Annah Bravo felt limited her first few years as a college student.
She had no scholarships and only enough in student loans to cover 12 credits per semester. That left her unable to enroll in electives or participate in additional academic opportunities that come, for example, with being a member of the Urban or Global Educators Cohort Programs in the College of Education.
She didn’t have much extra time, either. For Annah, the oldest of four children, pursuing her dream of becoming a teacher through Michigan State University required juggling two jobs along with coursework throughout her college career. She had already spent her high school years working and finding scholarships—forgoing sports and other activities—to help her family pay for the benefits of learning at a high-quality parochial school.
“My parents didn’t come from money,” Annah said. “Education was important to them. They just didn’t have the means to pay for it.”
Empowered by generosity
Despite her challenges, Annah has thrived at MSU. She found creative ways to keep progressing toward her degree without breaking the bank, such as taking a few courses at a community college and obtaining loans particularly for summer courses. She maintained an outstanding grade-point average and became president of a campus-wide student group focused on fighting cancer.
However, Annah’s worries about money never disappeared, especially after her mother had to quit a full-time job because of health reasons. Only when she began receiving scholarships funded by private or individual gifts from alumni and friends of the College of Education did the financial pressure begin to lift.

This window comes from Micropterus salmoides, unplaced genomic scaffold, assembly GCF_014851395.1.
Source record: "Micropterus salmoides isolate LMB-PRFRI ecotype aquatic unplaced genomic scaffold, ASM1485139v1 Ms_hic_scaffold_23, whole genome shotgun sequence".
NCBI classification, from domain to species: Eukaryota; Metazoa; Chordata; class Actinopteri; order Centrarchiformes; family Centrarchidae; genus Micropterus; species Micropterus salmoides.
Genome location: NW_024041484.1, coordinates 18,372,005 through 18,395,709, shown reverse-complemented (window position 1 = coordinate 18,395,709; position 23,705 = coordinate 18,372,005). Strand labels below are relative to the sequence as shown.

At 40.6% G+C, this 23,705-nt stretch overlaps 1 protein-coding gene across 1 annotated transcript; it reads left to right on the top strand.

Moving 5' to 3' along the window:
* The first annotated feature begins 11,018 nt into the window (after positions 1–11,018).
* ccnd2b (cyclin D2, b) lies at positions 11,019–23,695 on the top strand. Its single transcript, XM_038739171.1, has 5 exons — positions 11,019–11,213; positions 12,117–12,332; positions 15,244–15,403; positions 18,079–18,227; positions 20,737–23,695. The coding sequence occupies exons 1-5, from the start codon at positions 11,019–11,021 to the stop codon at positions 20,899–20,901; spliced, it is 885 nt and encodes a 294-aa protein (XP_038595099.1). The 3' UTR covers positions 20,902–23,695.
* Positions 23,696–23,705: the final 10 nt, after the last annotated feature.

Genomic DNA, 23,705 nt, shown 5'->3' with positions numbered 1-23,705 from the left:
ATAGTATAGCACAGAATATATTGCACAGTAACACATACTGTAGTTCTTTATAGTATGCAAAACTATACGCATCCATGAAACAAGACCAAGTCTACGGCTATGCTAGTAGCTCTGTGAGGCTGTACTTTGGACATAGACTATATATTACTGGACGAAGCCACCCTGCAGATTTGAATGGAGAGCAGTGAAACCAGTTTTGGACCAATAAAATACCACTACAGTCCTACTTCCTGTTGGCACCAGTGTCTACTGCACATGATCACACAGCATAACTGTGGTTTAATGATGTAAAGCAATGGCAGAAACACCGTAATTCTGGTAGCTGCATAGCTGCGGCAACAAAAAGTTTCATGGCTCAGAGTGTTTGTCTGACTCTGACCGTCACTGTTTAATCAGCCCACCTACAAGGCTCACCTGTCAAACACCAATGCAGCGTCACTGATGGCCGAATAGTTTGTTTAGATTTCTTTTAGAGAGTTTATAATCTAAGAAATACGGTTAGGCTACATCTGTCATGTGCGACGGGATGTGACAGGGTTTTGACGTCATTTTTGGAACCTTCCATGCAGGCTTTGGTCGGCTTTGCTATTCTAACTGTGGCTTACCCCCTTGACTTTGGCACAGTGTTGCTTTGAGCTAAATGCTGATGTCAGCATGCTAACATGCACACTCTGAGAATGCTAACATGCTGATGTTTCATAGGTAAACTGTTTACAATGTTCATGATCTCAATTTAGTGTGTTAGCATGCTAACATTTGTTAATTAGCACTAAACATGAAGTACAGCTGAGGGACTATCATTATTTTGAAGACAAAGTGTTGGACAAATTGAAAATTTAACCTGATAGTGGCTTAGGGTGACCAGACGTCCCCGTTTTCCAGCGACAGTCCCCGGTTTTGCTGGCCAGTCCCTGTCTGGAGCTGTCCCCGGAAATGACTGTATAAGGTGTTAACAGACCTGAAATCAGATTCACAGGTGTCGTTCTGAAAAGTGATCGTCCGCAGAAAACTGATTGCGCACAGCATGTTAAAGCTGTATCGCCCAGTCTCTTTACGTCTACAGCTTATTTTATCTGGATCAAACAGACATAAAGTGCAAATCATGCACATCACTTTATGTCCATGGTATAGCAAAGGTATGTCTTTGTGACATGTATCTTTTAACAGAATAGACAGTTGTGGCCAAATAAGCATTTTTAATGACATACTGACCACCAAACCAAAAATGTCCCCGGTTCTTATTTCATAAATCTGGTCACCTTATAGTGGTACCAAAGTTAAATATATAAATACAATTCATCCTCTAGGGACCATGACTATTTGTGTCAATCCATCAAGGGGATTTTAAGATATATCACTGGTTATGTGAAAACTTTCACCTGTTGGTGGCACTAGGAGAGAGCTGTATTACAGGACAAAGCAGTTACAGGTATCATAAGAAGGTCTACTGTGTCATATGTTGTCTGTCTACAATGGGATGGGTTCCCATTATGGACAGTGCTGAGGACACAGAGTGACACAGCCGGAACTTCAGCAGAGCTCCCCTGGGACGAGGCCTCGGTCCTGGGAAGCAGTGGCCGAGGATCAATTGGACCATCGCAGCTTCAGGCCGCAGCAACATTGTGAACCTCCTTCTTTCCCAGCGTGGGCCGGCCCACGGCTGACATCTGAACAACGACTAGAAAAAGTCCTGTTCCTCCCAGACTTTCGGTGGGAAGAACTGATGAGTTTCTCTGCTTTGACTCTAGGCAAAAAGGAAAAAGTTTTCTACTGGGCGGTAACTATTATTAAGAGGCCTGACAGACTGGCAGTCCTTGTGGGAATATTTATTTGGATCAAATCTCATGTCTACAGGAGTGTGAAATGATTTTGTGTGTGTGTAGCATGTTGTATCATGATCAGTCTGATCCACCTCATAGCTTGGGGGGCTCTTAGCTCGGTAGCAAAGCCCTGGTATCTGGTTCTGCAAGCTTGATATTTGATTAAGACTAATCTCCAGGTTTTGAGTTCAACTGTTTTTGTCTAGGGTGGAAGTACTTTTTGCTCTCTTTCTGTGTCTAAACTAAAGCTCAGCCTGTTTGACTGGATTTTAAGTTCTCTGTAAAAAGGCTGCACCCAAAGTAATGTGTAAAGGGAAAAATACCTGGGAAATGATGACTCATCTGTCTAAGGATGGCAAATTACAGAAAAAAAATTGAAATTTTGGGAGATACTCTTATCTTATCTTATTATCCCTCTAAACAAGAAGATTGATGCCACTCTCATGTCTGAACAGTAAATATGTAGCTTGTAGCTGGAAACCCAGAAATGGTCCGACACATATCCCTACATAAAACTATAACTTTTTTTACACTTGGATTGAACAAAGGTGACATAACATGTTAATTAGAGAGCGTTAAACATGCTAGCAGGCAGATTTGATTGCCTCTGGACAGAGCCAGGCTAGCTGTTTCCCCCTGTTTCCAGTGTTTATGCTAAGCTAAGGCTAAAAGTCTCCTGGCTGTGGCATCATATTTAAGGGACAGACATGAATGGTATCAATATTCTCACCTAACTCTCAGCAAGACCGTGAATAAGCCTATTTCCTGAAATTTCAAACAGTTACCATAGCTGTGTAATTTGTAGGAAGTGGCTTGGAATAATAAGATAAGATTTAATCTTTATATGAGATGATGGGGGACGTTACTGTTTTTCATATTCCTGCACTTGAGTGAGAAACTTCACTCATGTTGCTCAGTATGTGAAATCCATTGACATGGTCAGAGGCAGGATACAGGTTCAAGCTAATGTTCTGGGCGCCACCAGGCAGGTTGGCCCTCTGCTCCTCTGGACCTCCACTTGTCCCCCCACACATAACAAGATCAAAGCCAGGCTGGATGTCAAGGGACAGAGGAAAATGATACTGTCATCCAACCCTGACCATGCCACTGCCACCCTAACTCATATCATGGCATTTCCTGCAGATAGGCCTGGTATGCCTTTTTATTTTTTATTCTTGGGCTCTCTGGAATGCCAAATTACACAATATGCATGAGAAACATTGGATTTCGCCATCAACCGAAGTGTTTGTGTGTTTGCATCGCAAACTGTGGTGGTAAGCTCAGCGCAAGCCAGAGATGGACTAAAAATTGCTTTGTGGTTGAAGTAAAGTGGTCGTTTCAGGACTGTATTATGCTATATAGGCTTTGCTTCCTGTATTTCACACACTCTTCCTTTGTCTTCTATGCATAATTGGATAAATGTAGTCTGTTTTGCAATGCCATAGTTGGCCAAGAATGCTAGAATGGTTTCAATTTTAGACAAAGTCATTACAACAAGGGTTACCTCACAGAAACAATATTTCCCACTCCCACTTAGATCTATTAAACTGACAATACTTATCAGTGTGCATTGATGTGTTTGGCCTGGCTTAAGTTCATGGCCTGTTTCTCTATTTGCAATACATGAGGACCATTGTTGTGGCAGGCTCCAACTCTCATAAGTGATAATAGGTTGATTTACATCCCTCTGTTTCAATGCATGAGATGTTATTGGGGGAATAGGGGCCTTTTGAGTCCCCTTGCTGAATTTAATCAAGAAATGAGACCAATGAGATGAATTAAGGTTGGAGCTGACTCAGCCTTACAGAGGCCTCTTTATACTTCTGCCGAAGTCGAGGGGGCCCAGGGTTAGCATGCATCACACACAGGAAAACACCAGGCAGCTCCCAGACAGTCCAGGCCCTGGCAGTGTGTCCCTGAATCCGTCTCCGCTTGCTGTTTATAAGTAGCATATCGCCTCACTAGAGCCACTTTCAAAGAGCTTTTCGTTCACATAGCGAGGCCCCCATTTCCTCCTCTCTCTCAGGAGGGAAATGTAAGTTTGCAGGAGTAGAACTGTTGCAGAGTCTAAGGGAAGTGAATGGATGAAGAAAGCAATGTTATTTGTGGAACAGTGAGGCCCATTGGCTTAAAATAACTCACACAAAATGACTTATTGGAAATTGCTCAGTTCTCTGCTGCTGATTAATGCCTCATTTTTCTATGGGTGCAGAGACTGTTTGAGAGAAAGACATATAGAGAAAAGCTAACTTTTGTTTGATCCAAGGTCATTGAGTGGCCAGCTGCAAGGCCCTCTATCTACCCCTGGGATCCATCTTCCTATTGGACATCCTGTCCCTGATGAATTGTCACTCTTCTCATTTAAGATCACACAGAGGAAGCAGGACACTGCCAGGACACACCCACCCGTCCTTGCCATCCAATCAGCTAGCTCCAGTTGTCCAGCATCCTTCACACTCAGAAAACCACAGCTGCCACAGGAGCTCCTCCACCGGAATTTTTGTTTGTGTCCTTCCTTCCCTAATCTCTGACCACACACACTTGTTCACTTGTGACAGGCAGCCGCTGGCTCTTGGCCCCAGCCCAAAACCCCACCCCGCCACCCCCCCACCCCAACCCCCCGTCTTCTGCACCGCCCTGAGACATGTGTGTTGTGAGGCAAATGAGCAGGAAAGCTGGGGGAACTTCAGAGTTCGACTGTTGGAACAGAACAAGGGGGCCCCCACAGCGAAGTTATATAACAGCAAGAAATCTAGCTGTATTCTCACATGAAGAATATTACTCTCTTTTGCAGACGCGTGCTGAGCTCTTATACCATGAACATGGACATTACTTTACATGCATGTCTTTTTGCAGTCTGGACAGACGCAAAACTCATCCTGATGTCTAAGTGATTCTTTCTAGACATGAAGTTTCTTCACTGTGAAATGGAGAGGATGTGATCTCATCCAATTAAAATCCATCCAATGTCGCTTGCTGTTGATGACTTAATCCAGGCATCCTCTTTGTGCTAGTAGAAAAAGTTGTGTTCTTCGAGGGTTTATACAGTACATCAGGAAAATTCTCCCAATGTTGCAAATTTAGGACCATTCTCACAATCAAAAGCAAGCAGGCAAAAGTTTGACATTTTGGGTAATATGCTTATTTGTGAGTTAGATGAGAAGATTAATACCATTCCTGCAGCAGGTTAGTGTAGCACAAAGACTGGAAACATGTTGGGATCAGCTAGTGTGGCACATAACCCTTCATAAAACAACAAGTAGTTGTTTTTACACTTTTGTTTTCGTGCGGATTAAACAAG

As a senior, Annah earned the Hazen J. and Margaret S. Wilson Endowed Scholarship for future K-8 teachers who demonstrate they can achieve their goals and have high moral values. Then going into her full-year teaching internship—when Spartan teachers are often willing to take on further debt knowing they will come out especially well prepared—Annah received the greatest level of support so far.
“This year, the two scholarships I received added up to almost $10,000,” she said. “That’s a huge impact because I’m not as stressed about having to work so much on top of the demands of the internship. I’m relieved because I still have a small loan, but I’m not going to have a large amount to pay.”
Her current awards include the College of Education Alumni Association’s scholarship specifically for teaching interns and the John M. Mason Scholarship in Science Education for teachers with a particular interest in science, Annah’s teaching major.
She no longer feels limited. She feels empowered.
Annah formed strong relationships with third-graders in her mentor teacher’s classroom at Donelson Hills Elementary School in Waterford, Mich., where she was placed for the internship. She is getting closer to taking the lead in her own classroom. And she is ready to give back—to thank the generous individuals who supported her education by creating an outstanding education for her future students.
After years of personal sacrifice, she says, “Words cannot express how grateful I am for the financial help.”